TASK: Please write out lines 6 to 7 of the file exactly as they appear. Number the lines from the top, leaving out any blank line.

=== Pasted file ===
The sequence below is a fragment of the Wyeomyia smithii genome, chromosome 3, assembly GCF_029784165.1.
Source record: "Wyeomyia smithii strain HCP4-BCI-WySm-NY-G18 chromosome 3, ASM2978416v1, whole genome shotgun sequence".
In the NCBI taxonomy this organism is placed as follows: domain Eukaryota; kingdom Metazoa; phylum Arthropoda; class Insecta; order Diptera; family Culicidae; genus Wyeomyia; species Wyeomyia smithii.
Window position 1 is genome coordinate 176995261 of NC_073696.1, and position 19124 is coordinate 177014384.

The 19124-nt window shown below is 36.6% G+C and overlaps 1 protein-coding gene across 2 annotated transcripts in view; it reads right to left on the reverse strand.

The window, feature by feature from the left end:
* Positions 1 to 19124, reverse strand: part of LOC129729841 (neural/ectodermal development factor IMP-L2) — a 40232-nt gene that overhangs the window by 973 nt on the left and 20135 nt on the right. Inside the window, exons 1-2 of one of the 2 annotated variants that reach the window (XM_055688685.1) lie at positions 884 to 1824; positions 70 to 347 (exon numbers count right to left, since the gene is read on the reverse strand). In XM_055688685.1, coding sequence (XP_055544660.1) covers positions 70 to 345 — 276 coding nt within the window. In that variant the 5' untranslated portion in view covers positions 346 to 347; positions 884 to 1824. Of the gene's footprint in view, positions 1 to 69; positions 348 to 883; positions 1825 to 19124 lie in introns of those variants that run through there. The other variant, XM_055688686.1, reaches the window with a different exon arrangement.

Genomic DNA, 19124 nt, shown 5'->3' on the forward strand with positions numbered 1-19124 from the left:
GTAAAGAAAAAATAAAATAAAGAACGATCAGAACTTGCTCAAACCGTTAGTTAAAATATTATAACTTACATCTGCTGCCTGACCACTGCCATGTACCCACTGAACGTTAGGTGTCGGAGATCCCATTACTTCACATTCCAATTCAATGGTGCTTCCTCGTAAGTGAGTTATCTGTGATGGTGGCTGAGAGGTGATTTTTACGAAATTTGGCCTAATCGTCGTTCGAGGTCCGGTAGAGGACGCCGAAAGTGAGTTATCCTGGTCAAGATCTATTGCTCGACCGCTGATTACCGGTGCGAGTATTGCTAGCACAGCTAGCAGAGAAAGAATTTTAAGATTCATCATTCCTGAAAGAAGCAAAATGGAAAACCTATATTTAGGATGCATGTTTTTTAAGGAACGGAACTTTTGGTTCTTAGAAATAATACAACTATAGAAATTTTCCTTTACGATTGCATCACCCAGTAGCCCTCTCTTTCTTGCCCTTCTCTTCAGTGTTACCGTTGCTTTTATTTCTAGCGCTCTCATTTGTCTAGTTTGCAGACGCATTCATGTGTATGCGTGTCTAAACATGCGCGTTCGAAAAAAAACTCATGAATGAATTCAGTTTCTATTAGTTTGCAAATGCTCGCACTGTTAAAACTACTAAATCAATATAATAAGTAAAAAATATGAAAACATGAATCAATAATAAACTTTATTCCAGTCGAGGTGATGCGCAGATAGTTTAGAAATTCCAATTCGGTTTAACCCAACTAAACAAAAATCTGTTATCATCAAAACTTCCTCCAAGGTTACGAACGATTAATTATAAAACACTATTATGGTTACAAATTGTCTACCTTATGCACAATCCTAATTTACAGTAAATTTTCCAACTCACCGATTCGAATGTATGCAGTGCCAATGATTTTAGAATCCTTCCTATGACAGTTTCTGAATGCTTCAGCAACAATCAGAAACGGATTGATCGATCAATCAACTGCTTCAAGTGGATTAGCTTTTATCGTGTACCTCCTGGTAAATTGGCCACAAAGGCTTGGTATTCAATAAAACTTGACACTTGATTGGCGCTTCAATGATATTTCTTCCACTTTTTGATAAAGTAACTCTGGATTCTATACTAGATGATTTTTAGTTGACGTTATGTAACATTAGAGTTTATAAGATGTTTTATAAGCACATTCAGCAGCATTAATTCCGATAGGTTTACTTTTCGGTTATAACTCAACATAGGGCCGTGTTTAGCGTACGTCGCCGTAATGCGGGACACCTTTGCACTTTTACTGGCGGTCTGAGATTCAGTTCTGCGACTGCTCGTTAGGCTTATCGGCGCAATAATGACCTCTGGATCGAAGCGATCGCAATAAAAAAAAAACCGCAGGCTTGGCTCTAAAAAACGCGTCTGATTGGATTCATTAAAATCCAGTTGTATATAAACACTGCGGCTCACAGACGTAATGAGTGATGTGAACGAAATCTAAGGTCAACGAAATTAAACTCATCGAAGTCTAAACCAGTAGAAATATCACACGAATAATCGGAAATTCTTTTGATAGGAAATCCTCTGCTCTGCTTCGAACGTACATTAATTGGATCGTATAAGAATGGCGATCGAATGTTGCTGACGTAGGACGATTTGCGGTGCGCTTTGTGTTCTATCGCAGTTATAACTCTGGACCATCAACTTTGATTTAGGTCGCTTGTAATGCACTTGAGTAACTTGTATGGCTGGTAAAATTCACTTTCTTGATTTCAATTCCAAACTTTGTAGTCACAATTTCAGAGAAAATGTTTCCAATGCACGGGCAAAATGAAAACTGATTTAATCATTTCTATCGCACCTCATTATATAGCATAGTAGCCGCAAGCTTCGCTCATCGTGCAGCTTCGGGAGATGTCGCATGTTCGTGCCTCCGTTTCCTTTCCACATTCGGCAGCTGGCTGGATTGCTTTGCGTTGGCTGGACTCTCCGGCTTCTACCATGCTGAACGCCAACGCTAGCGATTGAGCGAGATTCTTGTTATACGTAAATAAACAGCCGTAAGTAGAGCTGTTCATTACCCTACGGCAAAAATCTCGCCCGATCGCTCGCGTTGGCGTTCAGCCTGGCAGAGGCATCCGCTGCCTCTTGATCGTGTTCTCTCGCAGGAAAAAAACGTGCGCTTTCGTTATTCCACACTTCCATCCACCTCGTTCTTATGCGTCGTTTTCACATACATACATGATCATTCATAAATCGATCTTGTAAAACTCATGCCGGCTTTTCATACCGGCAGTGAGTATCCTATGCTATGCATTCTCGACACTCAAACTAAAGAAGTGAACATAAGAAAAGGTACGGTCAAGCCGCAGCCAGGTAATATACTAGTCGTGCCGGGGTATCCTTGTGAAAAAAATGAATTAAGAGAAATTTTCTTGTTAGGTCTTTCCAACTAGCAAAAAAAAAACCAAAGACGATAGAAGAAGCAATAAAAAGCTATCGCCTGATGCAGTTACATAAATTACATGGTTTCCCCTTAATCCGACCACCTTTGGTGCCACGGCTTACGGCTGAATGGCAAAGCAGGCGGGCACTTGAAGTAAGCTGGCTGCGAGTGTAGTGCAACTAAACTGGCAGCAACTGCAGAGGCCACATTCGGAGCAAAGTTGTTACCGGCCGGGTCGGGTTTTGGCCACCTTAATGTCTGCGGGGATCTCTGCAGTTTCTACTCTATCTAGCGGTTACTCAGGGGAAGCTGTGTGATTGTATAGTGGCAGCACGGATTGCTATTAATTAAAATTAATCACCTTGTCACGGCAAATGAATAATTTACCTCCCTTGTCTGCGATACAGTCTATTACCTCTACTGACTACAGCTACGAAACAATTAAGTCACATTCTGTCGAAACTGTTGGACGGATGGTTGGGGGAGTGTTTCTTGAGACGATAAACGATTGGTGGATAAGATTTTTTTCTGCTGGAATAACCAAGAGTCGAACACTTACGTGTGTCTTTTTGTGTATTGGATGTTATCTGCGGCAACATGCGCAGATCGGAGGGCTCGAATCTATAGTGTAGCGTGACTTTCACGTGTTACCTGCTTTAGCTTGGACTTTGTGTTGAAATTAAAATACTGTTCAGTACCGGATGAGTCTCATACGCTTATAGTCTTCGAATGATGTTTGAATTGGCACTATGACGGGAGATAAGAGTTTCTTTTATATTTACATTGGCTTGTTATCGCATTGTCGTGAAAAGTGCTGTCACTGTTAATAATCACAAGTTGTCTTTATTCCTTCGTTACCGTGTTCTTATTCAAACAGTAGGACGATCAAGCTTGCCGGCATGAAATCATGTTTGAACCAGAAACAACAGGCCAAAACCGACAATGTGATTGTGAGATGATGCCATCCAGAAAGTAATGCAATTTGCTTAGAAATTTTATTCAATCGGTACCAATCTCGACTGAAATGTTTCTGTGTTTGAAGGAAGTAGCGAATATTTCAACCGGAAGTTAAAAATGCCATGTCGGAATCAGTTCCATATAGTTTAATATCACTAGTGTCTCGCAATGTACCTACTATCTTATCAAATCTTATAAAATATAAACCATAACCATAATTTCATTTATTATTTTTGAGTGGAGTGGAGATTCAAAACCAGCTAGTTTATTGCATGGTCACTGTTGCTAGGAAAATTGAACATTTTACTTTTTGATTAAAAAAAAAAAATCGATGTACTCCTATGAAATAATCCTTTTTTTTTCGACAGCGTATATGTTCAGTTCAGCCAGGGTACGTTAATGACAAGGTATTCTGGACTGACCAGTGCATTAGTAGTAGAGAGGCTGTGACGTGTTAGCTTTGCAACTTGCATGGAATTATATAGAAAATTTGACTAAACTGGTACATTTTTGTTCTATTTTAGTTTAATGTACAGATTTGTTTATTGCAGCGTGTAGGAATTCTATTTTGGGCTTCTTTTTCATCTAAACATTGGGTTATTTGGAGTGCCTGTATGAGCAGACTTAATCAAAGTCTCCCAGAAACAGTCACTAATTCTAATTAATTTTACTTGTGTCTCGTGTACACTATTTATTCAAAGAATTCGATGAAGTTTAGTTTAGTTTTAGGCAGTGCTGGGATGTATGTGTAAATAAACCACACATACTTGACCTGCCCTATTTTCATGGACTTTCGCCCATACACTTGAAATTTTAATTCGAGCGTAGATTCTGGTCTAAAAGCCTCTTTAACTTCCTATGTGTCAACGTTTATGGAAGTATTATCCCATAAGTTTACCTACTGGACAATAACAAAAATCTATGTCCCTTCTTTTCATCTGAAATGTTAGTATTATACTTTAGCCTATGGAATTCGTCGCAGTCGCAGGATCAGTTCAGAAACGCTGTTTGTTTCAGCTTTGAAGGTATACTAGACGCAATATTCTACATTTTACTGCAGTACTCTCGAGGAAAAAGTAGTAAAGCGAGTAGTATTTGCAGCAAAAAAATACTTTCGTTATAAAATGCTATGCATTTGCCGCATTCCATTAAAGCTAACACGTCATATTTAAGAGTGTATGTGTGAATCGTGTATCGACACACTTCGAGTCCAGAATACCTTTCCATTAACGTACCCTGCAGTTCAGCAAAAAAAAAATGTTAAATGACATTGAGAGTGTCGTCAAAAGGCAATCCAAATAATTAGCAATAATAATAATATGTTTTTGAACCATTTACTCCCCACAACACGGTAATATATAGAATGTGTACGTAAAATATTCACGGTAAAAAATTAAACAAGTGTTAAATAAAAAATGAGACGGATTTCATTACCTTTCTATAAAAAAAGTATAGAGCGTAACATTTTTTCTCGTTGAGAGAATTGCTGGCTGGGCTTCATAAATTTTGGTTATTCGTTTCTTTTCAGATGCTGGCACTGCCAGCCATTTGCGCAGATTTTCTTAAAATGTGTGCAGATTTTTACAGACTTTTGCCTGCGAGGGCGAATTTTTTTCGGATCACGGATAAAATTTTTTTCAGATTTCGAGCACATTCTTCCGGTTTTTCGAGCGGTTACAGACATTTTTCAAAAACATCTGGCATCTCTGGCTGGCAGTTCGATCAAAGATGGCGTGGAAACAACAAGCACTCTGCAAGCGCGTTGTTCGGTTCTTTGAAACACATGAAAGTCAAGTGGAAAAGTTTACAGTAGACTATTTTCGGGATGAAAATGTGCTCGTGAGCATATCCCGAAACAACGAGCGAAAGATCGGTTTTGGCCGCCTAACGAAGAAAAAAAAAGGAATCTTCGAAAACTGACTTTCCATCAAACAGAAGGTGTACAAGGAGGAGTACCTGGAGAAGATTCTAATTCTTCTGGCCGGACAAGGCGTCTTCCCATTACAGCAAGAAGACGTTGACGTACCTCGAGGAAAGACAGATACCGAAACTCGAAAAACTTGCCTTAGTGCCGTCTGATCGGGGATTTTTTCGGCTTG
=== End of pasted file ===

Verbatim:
The window, feature by feature from the left end:
* Positions 1 to 19124, reverse strand: part of LOC129729841 (neural/ectodermal development factor IMP-L2) — a 40232-nt gene that overhangs the window by 973 nt on the left and 20135 nt on the right. Inside the window, exons 1-2 of one of the 2 annotated variants that reach the window (XM_055688685.1) lie at positions 884 to 1824; positions 70 to 347 (exon numbers count right to left, since the gene is read on the reverse strand). In XM_055688685.1, coding sequence (XP_055544660.1) covers positions 70 to 345 — 276 coding nt within the window. In that variant the 5' untranslated portion in view covers positions 346 to 347; positions 884 to 1824. Of the gene's footprint in view, positions 1 to 69; positions 348 to 883; positions 1825 to 19124 lie in introns of those variants that run through there. The other variant, XM_055688686.1, reaches the window with a different exon arrangement.